Anyone without cranial damage knows for a fact that Beck’s Sea Change is one of the best albums of the last decade. Beck has himself said that Morning Phase would return to that vibe – hell, even the cover is evocative of that previous work – so it comes as no surprise that this latest record ranks as his second best of all time. The opening strains of Cycle herald a dawn, swiftly followed by the gently arresting Morning and Heart is a Drum, which radiate warmth. That’s the key word for Beck this time round – we’re away from the clunky experimental phase, instead rewarded with beauties like Say Goodbye and Blue Moon. While most of us might associate a Morning Phase with a snooze button or a quickie, Beck chooses to bask in the sunshine of a new day. And it’s wonderful.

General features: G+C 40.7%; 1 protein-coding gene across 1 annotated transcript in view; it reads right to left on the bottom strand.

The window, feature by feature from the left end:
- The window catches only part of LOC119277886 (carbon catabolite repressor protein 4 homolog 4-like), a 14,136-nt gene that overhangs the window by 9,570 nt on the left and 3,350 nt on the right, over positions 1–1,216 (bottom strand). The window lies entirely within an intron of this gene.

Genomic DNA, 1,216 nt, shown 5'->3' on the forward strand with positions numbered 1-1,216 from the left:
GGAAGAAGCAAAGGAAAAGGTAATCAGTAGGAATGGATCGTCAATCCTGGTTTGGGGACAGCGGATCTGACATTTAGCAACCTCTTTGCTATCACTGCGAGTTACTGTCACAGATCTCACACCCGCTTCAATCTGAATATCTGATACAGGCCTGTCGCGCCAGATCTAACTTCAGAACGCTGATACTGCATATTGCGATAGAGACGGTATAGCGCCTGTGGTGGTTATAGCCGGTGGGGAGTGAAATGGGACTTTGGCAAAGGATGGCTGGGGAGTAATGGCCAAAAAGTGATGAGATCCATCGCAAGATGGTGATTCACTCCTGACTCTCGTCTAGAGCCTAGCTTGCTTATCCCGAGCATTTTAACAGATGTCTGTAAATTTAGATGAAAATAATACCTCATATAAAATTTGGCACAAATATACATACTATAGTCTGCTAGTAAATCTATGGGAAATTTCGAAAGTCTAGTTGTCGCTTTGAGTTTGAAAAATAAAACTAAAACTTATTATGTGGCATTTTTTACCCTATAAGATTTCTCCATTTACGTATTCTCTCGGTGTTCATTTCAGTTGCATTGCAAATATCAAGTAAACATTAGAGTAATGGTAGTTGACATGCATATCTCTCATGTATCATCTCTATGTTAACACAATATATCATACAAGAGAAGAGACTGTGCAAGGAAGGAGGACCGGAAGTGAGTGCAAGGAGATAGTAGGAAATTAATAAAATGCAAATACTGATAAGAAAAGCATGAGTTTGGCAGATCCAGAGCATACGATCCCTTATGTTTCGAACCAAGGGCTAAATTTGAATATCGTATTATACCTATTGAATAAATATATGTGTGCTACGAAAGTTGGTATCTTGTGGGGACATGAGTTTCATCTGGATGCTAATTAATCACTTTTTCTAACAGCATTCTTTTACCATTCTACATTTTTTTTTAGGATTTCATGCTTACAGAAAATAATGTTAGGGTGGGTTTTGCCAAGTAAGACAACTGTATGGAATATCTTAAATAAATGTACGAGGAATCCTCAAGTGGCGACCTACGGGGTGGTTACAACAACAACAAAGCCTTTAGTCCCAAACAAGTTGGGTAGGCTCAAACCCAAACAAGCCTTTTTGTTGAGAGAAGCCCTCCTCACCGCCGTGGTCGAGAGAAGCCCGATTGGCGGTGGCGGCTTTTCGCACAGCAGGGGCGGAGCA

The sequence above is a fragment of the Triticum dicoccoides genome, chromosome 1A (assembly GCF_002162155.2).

We’ve got a lot of time for Bombay Bicycle Club, even though whenever we tweet about them we get a spam-bot promoting a chain of curry houses. For us, their defining moment came on their last album – Take The Right One propelled the London quartet from generic Radio1 standard to a band with serious ability. Whatever tonic they were taking then is still working a charm; So Long, See You Tomorrow is full of delectable indie-rock anthems (the non-annoying type), and choruses that can move mountains. You only need to look at the bookends to see their range: opener Overdone cascades over a string sample with fervent glee, while the closing title track is an affecting piece of chamber-pop that Money wouldn’t shirk. This is an album so enjoyable that we’ll even forgive them for misappropriating the hallowed song title Whenever, Wherever (though they more than make up for it by sampling the Bollywood classic Man Dole Mera Tan Dole on Feel. What a tune).